"It's good to win," Phillies manager Pete Mackanin said. "I didn't want to hear the Mets fans."
Franco has been swinging a hot bat since a slow start. He posted a disappointing .690 OPS through June 20, which put him among the bottom half of everyday third basemen.
Franco has been on a tear since Ryan Howard and Carlos Ruiz told the team's young hitters to relax in a meeting before a three-game series in Minnesota on June 21. He is hitting .354 (29-for-82) with five doubles, one triple, seven home runs, 21 RBIs and a 1.119 OPS in his last 21 games.
His OPS is third among all third basemen in that span, behind only Toronto's Josh Donaldson (1.190) and Arizona's Jake Lamb (1.172). Despite his slow start, Franco is tied for sixth among third basemen in home runs (18) and tied for fifth in RBIs (54).
"I'm seeing pitches much better," Franco said. "Even today, my first three at-bats, I felt really good. I'm staying positive. Every at-bat is really important."
Franco entered the season as the team's No. 3 hitter. He fell to sixth in the Phillies' lineup on June 18-19 against the D-backs.
But he is back hitting in the middle, looking like a force that the team can build around.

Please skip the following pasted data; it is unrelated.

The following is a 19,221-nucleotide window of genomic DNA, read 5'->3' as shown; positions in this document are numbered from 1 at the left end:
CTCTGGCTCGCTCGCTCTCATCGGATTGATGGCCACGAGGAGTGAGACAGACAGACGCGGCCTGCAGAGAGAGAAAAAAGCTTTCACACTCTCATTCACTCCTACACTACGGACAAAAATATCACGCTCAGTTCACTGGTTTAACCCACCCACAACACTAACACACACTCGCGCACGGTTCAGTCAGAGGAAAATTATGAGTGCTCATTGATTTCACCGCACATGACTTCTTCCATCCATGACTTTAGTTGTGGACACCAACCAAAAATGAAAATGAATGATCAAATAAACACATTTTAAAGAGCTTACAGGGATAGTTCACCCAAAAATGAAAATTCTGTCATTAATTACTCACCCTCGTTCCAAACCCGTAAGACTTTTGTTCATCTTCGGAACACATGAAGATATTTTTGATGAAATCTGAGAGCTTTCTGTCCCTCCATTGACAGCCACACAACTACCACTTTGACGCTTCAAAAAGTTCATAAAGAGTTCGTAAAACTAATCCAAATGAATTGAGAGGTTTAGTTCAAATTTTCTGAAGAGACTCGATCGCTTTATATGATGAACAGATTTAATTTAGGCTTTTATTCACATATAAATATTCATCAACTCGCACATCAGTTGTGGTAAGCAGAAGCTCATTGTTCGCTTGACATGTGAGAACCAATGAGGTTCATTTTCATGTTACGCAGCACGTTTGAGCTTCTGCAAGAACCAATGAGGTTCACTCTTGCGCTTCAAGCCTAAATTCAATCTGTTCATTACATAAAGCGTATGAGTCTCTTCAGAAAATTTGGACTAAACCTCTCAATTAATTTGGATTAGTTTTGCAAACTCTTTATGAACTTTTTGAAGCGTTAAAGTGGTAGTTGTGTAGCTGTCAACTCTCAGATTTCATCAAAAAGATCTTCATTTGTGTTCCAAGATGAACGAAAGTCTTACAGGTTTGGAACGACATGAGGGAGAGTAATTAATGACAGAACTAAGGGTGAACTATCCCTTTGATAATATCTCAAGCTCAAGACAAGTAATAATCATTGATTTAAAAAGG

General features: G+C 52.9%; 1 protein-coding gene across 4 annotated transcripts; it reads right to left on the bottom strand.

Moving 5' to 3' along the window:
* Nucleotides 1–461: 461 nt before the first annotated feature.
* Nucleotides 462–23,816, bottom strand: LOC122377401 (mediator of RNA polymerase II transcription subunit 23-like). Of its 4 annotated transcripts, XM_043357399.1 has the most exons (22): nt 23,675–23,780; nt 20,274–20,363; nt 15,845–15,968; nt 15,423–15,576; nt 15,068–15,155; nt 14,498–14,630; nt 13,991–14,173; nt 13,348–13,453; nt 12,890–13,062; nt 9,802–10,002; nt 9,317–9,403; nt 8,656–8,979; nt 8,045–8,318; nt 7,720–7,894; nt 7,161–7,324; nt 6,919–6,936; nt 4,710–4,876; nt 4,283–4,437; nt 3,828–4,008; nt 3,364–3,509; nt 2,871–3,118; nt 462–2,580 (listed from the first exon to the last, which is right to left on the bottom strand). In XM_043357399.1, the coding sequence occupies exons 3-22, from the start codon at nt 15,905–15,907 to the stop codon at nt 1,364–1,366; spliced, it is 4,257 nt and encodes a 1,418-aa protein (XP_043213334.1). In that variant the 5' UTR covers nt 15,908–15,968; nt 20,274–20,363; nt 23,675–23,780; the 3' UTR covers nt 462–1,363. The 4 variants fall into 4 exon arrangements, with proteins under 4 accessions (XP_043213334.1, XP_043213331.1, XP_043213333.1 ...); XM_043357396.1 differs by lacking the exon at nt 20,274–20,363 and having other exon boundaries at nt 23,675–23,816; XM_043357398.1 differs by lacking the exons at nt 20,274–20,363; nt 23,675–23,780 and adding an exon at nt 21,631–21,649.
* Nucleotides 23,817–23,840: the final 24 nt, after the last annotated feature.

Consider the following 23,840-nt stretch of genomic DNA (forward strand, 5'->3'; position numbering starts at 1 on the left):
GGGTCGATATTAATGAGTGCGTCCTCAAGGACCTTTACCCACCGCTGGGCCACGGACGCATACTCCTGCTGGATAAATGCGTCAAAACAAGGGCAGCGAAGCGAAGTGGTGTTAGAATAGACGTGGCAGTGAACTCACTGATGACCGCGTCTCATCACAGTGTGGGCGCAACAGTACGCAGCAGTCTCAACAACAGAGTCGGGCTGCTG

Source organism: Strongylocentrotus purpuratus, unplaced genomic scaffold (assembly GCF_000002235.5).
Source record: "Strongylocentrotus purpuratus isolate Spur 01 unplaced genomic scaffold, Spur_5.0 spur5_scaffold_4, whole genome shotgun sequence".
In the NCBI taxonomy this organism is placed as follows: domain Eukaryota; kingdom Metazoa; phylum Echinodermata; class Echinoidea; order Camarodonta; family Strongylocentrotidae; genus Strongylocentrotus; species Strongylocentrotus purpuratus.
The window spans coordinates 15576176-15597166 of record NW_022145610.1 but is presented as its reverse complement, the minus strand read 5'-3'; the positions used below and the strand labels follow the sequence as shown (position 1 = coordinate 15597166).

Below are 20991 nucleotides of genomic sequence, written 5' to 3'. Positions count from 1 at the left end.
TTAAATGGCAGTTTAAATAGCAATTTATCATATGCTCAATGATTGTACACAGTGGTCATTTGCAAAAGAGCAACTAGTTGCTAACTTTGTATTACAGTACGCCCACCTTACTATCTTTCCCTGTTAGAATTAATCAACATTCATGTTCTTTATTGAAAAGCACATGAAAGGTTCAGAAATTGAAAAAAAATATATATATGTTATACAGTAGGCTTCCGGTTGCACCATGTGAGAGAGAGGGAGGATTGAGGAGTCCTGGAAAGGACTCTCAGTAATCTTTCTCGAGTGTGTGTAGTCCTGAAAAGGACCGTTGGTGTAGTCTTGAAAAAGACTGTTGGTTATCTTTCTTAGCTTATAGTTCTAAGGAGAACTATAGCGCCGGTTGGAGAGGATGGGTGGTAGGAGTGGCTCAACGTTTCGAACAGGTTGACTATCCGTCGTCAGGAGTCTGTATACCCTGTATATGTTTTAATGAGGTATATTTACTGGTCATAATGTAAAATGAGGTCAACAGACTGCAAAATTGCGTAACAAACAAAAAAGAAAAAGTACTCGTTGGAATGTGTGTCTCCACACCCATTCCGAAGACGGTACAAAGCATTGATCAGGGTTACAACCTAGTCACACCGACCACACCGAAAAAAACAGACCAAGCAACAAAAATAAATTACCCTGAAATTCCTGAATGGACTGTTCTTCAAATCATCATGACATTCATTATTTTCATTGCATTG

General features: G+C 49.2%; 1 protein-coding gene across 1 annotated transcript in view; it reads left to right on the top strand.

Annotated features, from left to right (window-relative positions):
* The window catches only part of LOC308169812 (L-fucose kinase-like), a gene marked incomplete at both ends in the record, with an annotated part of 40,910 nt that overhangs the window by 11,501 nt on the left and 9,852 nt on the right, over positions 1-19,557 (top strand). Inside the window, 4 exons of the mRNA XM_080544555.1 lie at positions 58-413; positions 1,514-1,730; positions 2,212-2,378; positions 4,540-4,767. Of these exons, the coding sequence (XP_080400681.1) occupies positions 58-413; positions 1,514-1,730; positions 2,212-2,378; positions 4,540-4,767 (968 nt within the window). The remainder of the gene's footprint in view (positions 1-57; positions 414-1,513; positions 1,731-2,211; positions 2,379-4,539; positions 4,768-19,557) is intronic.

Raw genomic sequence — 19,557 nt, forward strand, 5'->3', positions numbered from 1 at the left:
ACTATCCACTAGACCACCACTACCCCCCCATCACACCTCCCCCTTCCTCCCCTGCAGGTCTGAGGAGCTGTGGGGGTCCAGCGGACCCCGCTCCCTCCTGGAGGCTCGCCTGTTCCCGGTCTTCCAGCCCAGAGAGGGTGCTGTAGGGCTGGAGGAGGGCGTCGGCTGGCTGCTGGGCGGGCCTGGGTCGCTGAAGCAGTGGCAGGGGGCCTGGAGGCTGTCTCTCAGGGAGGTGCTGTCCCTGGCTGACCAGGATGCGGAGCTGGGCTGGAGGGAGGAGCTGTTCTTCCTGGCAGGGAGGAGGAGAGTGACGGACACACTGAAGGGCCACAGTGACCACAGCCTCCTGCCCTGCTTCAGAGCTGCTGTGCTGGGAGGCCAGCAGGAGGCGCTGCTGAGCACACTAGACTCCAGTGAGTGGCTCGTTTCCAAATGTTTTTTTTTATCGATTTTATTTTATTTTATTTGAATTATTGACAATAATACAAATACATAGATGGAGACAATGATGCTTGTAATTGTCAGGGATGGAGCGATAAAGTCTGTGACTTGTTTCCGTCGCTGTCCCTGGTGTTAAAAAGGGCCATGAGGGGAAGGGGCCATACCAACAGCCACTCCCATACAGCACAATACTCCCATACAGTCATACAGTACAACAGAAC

"I think he's better than what he was last year," Howard said. "I think getting that experience, every year you get a little more, and that makes you better. He's just really in a good, comfortable spot right now."
If Franco had been hitting like this from the jump, he likely would have joined teammate Odubel Herrera at the All-Star Game earlier this week in San Diego.
Maybe next year.
"I can't control that," Franco said. "I want to be at the All-Star Game at every year, but right now I just feel more comfortable at home plate."
Todd Zolecki has covered the Phillies since 2003, and for MLB.com since 2009. Read his Phillies blog The Zo Zone, follow him on Twitter and listen to his podcast. This story was not subject to the approval of Major League Baseball or its clubs.